The remaining ingredients for these quesadillas are store-bought shredded vegan cheese and the Avocado-Tomato Salsa. If you don’t want to prep any other ingredients, you can just use a store-bought salsa instead, but the combination of creamy avocados with fresh tomatoes and cilantro really takes this breakfast over the top and make it the ultimate weekend brunch treat! Plus, this salsa recipe takes just five minutes to make and you can easily make it while the tofu is being pressed, or even while the quesadillas are being made on the stove (if you are good at multitasking).
If you try out these epic Vegan Quesadillas with Mushroom Bacon, be sure to leave me a comment below and tag me with your creations on Instagram!
What you need to make this recipe
Vegan Quesadillas with Mushroom Bacon
Mushroom Bacon (recipe below)
Tofu Scramble (recipe below)
2 cups (~225g) shredded vegan cheese of choice
8 large flour tortillas (can use gluten-free tortillas like this)
Cooking oil of choice for cooking quesadillas
For Serving: Avocado-Tomato Salsa (recipe below) or salsa of choice and/or vegan sour cream
First, make the Mushroom Bacon.
While the mushrooms are marinating or are in the oven, make the Tofu Scramble.
Assemble the quesadillas. Spread an even layer of the vegan cheese (1/2 cup) onto one of the eight tortillas. Arrange 1/4 of the tofu scramble on top (about 1/3 cup) and 1/4 of the mushroom bacon on top. Place another tortilla on top to cover.
Lightly grease a large skillet with a bit of oil and place over medium heat. Once the skillet is hot, add the prepared quesadilla to the skillet. Place a smaller skillet on top of the quesadilla so that it presses down on the quesadilla, resulting in a nice crispy exterior. Cook the quesadillas for 2-3 minutes or until nicely browned on one side, then flip and cook another 1-2 minutes, or until both sides are crispy and nicely browned. Repeat with the remaining sauce, filling, and tortillas.
Serve the quesadillas with the Avocado-Tomato Salsa or salsa of your choice and vegan sour cream, if desired.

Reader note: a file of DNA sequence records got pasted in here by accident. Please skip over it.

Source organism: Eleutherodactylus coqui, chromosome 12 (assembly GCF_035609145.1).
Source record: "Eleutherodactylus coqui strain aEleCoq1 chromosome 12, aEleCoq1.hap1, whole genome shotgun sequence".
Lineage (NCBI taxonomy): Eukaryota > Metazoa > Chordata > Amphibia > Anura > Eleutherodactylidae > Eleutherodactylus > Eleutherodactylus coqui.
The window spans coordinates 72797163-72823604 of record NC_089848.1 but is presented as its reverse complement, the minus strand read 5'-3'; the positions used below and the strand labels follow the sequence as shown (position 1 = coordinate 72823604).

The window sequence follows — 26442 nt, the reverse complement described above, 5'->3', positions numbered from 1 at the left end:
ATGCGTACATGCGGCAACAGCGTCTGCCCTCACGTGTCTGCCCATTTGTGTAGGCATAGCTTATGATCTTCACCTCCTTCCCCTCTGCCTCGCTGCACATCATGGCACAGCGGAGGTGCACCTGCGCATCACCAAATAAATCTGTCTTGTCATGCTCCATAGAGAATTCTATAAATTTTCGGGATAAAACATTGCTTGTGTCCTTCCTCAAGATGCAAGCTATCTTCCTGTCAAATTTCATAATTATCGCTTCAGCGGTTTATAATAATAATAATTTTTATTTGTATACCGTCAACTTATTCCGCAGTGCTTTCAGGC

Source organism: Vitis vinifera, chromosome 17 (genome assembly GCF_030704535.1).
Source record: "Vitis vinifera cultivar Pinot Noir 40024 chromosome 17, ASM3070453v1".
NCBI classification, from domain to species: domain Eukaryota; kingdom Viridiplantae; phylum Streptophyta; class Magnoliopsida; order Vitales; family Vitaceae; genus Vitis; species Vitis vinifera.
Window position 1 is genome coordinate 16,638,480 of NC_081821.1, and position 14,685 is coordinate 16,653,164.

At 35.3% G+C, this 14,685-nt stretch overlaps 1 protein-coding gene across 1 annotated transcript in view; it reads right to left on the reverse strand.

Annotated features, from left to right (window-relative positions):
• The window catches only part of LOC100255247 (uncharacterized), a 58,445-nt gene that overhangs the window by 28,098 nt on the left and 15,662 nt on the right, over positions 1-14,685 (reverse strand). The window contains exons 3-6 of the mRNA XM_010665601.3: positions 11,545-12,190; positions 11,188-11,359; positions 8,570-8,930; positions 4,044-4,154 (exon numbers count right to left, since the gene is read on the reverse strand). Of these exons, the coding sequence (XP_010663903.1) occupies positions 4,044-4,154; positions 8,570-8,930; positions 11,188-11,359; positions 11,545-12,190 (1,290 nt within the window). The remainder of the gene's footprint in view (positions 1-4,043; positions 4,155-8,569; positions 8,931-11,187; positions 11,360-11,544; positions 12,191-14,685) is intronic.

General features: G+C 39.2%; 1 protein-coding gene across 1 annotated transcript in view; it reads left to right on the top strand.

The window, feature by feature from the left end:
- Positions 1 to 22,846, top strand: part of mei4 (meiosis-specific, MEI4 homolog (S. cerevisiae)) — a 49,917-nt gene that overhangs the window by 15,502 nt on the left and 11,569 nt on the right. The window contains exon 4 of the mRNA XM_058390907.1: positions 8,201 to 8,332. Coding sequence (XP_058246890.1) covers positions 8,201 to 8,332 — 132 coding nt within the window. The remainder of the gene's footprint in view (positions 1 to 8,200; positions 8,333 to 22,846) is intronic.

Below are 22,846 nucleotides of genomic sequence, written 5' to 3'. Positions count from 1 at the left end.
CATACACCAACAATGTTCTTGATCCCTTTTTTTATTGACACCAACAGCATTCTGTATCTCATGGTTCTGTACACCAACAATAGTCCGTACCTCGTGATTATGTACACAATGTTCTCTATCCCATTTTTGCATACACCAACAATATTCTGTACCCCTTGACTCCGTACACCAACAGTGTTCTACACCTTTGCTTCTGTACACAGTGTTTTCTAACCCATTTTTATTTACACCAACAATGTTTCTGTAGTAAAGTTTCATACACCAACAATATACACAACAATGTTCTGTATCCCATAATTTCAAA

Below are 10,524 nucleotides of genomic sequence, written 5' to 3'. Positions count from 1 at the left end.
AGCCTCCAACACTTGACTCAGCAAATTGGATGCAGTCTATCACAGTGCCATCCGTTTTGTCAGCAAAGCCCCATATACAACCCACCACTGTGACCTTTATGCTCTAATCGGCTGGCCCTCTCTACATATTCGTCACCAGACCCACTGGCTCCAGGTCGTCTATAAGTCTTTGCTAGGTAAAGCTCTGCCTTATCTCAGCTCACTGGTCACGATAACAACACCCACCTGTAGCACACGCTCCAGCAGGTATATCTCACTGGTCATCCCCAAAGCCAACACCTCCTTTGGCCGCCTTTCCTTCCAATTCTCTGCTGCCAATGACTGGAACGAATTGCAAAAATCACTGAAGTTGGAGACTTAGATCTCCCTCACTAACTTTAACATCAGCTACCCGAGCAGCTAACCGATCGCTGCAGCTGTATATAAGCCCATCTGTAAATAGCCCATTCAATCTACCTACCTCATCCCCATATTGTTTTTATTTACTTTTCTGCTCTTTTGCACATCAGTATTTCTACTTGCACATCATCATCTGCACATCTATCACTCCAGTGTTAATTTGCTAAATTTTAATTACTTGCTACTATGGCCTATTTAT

8 ounces (~225g) of King Oyster mushrooms OR shiitake mushroom caps
2 tablespoons tamari or soy sauce (I use reduced-sodium tamari)
1 tablespoon olive oil, plus more for brushing the pan
1/2 tablespoon toasted sesame oil
1/2 teaspoon liquid smoke (optional but adds that nice smoky flavor)
1/2 tablespoon pure maple syrup
1/2 teaspoon smoked paprika (use more if not using liquid smoke)
Adjust oven rack to center position and preheat oven to 350°F./175°C. Fit a cooling rack onto a rimmed baking sheet and then line it with a sheet of parchment paper (or aluminum foil). Brush the parchment paper with a bit of olive oil.
Slice the mushrooms. If using King Oyster mushrooms, slice lengthwise into 1/8th- to 1/6th-inch slices. If using shiitake mushrooms, slice lengthwise into 1/4-inch thin slices.
Combine the tamari, 1 tablespoon olive oil, sesame oil, liquid smoke, maple syrup, and smoked paprika in a shallow dish and whisk to combine.
Add the sliced mushrooms, and stir gently to combine. Marinate the mushrooms at room temperature for at least 20 minutes, or up to 60 minutes.
Arrange the mushrooms in a single layer on the baking sheet.
Bake the mushrooms for 20 minutes. Flip mushroom slices carefully with a thin spatula and continue baking until they are well-browned and chewy but crisp, about 20 minutes longer.
Remove from the oven and transfer the mushrooms to a paper towel-lined plate to drain any excess oil.
1 (14-ounce or ~400g) block of extra firm tofu
1/2 teaspoon kala namak, also known as Himalayan black salt (or just use sea salt)
Freshly cracked black pepper to taste
1/2 teaspoon ground turmeric
1/2 teaspoon paprika
3 tablespoons nutritional yeast
1/4 cup (60mL) almond milk or other unsweetened plain nondairy milk
1 tablespoon olive oil
Press the tofu: place the block tofu on a cutting board lined with paper towels. Cover the tofu with paper towels and then place a heavy cookbook or skillet on top of the tofu block. Press for at least 10 minutes, or up to 30 minutes.
Crumble the pressed tofu with a fork or your hands into large chunks.
Mix together the kala namak (or sea salt), black pepper, turmeric, paprika, and nutritional yeast in a small bowl. Pour in the almond milk and whisk to combine.
Heat a large skillet over medium-high heat. Once hot, add the olive oil. Then add the crumbled tofu and break it apart as needed with a wooden spoon or spatula. Add the spice mixture and stir until well combined. Cook for 5 to 7 minutes until the tofu is lightly browned.
1/2 pint cherry tomatoes (~150g), quartered
1/2 small red onion, chopped
1/4 cup chopped cilantro (~15g)
1 jalapeño, diced
1 lime, juiced
1/2 teaspoon kosher salt
2 small ripe avocados (or 1 large ripe avocado), diced
In a bowl, combine all of the ingredients except for the avocado and stir to combine. Then add in the avocado and gently toss to combine, taking care not to mash the avocado. Taste, and add more salt or lime juice as needed.